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Sexual Harassment More Common In Mining Than Other Industries

Sexual harassment more common in mining than other industries

Sexual harassment is more common in mining than most other industries, according to the Australian Human Rights Commission. (AHRC).

A growing number of companies admit they have a problem, and have pledged to make changes as a result.

Meanwhile, the Western Australian government is holding a parliamentary inquiry to investigate the issue.

Sexual harassment more common in mining

In 2018, the AHRC found 74 percent of women and 34 percent of men in the mining industry experienced sexual harassment.

That’s compared to 39 percent of women and 26 percent of men across other industries.

Sex Discrimination Commissioner Kate Jenkins, author of the [email protected] report into workplace sexual harassment, told ABC News that the situation in the mining industry is “urgent”.

“It’s still a culture which is very much based on masculine values and women, in particular, have found there is a significant amount of sexism and sexual harassment that they have to tolerate just to survive in that industry,” she said.

BHP sacked 48 workers in past two years

In its submission to the WA parliamentary inquiry, BHP revealed it had sacked 48 workers because of inappropriate sexual behaviour.

Furthermore, the mining giant said it received 18 reports of sexual assault and 73 of sexual harassment among its 13,500 workforce.

Workers reported unwanted touching and advances, in addition to inappropriate pictures and text messages from co-workers.

In its submission, BHP apologised to staff affected by inappropriate conduct:

“We are deeply sorry and apologise unreservedly to those who have experienced, or continue to experience, any form of sexual harassment in our workplaces.”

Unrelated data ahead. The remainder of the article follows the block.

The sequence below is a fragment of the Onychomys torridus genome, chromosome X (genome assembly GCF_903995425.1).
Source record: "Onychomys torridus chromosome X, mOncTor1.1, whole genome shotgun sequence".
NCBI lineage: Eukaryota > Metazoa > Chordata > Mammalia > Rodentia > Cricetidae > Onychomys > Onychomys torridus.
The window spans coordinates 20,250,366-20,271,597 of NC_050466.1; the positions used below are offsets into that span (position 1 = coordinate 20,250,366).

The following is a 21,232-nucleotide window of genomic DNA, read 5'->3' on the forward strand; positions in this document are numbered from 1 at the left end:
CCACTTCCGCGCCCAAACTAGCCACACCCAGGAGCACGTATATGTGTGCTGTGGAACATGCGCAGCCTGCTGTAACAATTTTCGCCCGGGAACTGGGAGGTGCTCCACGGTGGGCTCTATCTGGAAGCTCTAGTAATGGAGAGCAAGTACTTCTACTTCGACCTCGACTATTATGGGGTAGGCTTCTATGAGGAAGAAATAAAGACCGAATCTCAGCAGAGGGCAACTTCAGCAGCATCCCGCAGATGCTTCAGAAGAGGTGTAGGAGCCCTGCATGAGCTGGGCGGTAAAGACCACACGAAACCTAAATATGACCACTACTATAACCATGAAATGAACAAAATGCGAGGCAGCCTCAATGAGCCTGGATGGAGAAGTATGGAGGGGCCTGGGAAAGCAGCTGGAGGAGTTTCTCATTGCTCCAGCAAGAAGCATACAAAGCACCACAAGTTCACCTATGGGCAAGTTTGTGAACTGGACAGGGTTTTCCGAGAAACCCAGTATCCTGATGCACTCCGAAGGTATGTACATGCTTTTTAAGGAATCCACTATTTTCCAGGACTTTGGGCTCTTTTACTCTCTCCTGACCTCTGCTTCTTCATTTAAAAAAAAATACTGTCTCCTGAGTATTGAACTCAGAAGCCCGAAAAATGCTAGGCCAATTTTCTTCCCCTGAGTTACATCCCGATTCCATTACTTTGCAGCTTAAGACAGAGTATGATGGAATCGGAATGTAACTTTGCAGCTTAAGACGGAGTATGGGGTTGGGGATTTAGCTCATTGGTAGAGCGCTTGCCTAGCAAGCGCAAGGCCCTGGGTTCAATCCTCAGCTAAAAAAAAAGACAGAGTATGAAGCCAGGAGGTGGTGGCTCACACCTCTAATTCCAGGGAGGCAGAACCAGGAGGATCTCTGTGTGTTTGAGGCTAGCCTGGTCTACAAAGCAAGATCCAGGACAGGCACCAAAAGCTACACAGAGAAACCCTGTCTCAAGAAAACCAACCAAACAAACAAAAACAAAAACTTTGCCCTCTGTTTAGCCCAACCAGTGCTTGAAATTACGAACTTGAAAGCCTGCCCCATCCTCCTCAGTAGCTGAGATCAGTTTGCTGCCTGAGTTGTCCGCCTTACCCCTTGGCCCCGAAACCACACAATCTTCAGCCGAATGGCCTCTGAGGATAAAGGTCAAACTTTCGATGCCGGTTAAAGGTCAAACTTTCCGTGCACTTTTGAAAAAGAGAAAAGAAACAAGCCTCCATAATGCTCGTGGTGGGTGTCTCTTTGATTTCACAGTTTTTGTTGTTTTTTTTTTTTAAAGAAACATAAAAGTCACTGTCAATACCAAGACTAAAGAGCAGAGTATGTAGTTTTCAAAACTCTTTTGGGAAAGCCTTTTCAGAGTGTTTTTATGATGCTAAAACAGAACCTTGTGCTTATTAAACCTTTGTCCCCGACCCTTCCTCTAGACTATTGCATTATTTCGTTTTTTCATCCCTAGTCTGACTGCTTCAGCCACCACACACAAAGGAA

Other miners, including Fortescue Metals and Rio Tinto also reported allegations, but did not disclose if workers had been dismissed as a result of inappropriate behaviour.

Emma Tweedie told her story to ABC News  (Picture: Phil Hemmingway – ABC News).

Emma’s story

Emma Tweedie told the ABC’s 7.30 program about the sexual harassment she experienced while working as a truck driver at the Roy Hill mine in Western Australia.

Specifically, she described the inappropriate conduct of a male colleague.

“[He] addressed me as sweetie, and baby and honey.  He’d never refer to me as Emma.”

“Sometimes if you walked past him, he’d growl at you, like a dog. Sometimes bark at you.”

Tweedie said the behaviour left her feeling anxious and depressed.

She has subsequently filed a sexual harassment claim in the Human Rights Commission.


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Devastating effect

Employment lawyer Stephen Dryley-Collins says sexual harassment is unlawful and has had a devastating effect on many of his clients.

“They include people who have not been able to return to their workplace, people who cannot return to the industry at all, and there’s also people who have never been able to return to work at all,” he said.

Bottom line

Mr Dryley-Collins says people who experience sexual harassment should seek urgent expert advice to find out what options are available to them – including claims for compensation.

“No one has to put up with sexual harassment – not today, not ever,” he said.

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